12. Andrew D. Pearle, Jelle P. van der, List Lily Lee, Thomas M. Coon, Todd A. Borus, Martin W. Roche. Survivorship and patient satisfaction of robotic-assisted medial unicompartmental knee arthroplasty at a minimum two-year follow-up. The knee. March 2017 Volume 24, Issue 2, Pages 419–428.
13. Jodie A. McClelland, Kate E. Webster, Alankar A. Ramteke, Julian A. Feller. Total knee arthroplasty with computer-assisted navigation more closely replicates normal knee biomechanics than conventional surgery. The knee. June 2017 Volume 24, Issue 3, Pages 651–656.
14. Simon W. Young, Matthew L. Walker, Ali Bayan, Toby Briant-Evans, Paul Pavlou, Bill Farrington. The Chitranjan S. Ranawat Award No Difference in 2-year Functional Outcomes Using Kinematic versus Mechanical Alignment in TKA: A Randomized Controlled Clinical Trial. Clin Orthop Relat Res. 2017; 475:9–20.
15. Thomas W. Hamilton, Hemant G. Pandit, Cathy Jenkins , Stephen J. Mellon, Christopher A.F. Dodd, David W. Murray. Evidence-Based Indications for Mobile-Bearing Unicompartmental Knee Arthroplasty in a Consecutive Cohort of Thousand Knees. The Journal of Arthroplasty. 2017; 32:1779-1785.
16. Won Sik Choy, Kwang Won Lee, Ha Yong Kim, Kap Jung Kim, Young Sub Chun, Dae Suk Yang. Mobile bearing medial unicompartmental knee arthroplasty in patients whose lifestyles involve high degrees of knee flexion: A 10–14 year follow-up study. The knee. August 2017 Volume 24, Issue 4, Pages 829–836.
17. Kunal Dhurve, Corey Scholes, Sherif El-Tawil, Aseem Shaikh, Lai Kah, Weng Kumbelin, Levin Brett Fritsch David Parker, Myles Coolican Multifactorial analysis of dissatisfaction after primary total knee replacement. The knee. August 2017 Volume 24, Issue 4, Pages 856–862.
18. Florent Eymard, Anais Charles-Nelson, Sandrine Katsahian, Xavier Chevalier, Michel Bercovy Predictive Factors of “Forgotten Knee” Acquisition After Total Knee Arthroplasty: Long-Term Follow-Up of a Large Prospective Cohort.The Journal of Arthroplasty. 2017; 32: 413-418.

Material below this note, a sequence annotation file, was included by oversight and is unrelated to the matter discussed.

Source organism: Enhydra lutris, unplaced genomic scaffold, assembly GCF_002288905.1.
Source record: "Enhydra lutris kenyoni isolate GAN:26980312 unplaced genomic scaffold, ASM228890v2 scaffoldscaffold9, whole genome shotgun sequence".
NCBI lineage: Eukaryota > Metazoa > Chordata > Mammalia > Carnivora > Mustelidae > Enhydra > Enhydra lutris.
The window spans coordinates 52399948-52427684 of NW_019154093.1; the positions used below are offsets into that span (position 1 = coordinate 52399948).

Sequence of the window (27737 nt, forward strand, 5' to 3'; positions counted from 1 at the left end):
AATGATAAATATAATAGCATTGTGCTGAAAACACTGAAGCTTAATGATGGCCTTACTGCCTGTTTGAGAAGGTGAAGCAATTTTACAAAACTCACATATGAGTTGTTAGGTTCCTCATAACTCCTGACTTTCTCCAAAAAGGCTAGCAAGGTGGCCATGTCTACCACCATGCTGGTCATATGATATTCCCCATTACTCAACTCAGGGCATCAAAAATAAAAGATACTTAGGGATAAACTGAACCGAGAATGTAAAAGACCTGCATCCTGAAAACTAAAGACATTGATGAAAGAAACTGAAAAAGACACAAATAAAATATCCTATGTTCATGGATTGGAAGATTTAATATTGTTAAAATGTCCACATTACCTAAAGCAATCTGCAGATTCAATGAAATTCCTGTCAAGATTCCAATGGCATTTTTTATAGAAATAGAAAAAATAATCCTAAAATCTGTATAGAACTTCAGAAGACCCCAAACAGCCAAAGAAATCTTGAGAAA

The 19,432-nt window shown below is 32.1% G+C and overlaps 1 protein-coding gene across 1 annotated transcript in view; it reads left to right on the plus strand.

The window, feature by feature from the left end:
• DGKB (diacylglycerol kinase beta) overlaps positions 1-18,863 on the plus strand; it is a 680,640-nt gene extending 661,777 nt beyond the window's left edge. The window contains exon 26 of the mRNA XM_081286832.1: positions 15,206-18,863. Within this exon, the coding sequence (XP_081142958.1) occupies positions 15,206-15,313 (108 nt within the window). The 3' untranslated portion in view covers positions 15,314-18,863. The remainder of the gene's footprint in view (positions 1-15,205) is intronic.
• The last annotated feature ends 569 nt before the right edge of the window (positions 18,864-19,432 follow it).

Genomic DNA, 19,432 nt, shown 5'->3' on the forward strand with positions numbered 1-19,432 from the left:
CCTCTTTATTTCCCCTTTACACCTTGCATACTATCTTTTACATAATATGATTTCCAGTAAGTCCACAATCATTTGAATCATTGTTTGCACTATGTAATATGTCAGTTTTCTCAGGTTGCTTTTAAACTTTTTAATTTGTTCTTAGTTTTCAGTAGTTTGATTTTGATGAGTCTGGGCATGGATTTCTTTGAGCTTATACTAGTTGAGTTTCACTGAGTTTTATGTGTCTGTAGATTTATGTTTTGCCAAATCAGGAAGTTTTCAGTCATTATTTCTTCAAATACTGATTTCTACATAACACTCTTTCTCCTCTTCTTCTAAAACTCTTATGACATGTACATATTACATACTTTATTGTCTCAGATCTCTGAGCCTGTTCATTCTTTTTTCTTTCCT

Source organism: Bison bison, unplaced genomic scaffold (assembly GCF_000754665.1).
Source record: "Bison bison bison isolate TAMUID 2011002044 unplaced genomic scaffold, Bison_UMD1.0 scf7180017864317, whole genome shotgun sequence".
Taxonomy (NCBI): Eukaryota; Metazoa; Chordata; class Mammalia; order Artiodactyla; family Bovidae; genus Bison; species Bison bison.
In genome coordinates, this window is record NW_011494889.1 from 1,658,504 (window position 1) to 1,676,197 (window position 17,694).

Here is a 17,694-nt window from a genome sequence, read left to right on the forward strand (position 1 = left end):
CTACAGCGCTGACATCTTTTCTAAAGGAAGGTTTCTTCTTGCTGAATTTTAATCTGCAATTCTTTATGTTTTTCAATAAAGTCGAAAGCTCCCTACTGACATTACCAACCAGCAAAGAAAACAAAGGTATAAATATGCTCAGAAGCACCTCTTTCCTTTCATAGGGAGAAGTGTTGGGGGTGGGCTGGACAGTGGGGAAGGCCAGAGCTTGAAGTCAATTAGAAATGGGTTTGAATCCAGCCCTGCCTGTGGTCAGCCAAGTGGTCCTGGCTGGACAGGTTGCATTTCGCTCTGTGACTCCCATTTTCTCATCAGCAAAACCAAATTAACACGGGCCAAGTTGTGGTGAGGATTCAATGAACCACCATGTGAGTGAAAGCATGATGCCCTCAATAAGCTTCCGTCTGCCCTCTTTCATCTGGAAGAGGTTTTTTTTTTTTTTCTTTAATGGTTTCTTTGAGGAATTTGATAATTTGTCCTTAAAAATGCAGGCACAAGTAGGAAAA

19. Steven B. Daines, Chelsea N. Koch, Steven B. Haas, Geoffrey H. Westrich, Timothy M. Wright. Does Achieving High Flexion Increase Polyethylene Damage in Posterior-Stabilized Knees? A Retrieval Study. The Journal of Arthroplasty. 2017;32:274-279.
20. Chitranjan S. Ranawat, Peter B. White, Sarah West, Amar S. Ranawat. Clinical and Radiographic Results of Attune and PFC Sigma Knee Designs at 2-Year Follow-Up: A Prospective Matched-Pair Analysis The Journal of Arthroplasty. 2017;32:431-436.
21. Judith E. Kopinski, Ajay Aggarwal, Ryan M. Nunley, Robert L. Barrack, Denis Nam. Failure at the Tibial Cement Implant Interface With the Use of High-Viscosity Cement in Total Knee Arthroplasty The Journal of Arthroplasty. 2016; 31: 2579-2582.
22. Kenneth A. Gustke, Martin K. Gelbke. All-Polyethylene Tibial Component Use for Elderly, Low-Demand Total Knee Arthroplasty Patients. The Journal of Arthroplasty. 2017;32:2421-2426.
23. Casey M. deDeugd, Ayoosh Pareek, Aaron J. Krych, Nancy M. Cummings, Diane L. Dahm. Outcomes of Patellofemoral Arthroplasty Based on Radiographic Severity. The Journal of Arthroplasty. 2017; 32:1137-1142.
24. Prem N. Ramkumar, Sergio M. Navarro, Heather S. Haeberle, Morad Chughtai, Megan E. Flynn, Michael A. Mont Social Media and Total Joint Arthroplasty: An Analysis of Patient Utilization on Instagram. The Journal of Arthroplasty. 2017; 32 : 2694-2700.


How to Cite this article:  Vaidya SV, Manghwani J. Potpourri – Recent And Relevant Literature In Arthroplasty 2017. Journal of Clinical Orthopaedics July-Dec 2017; 2(2):40-43

(Abstract    Full Text HTML)      (Download PDF)


0 replies

Leave a Reply

Want to join the discussion?
Feel free to contribute!

Leave a Reply

Your email address will not be published.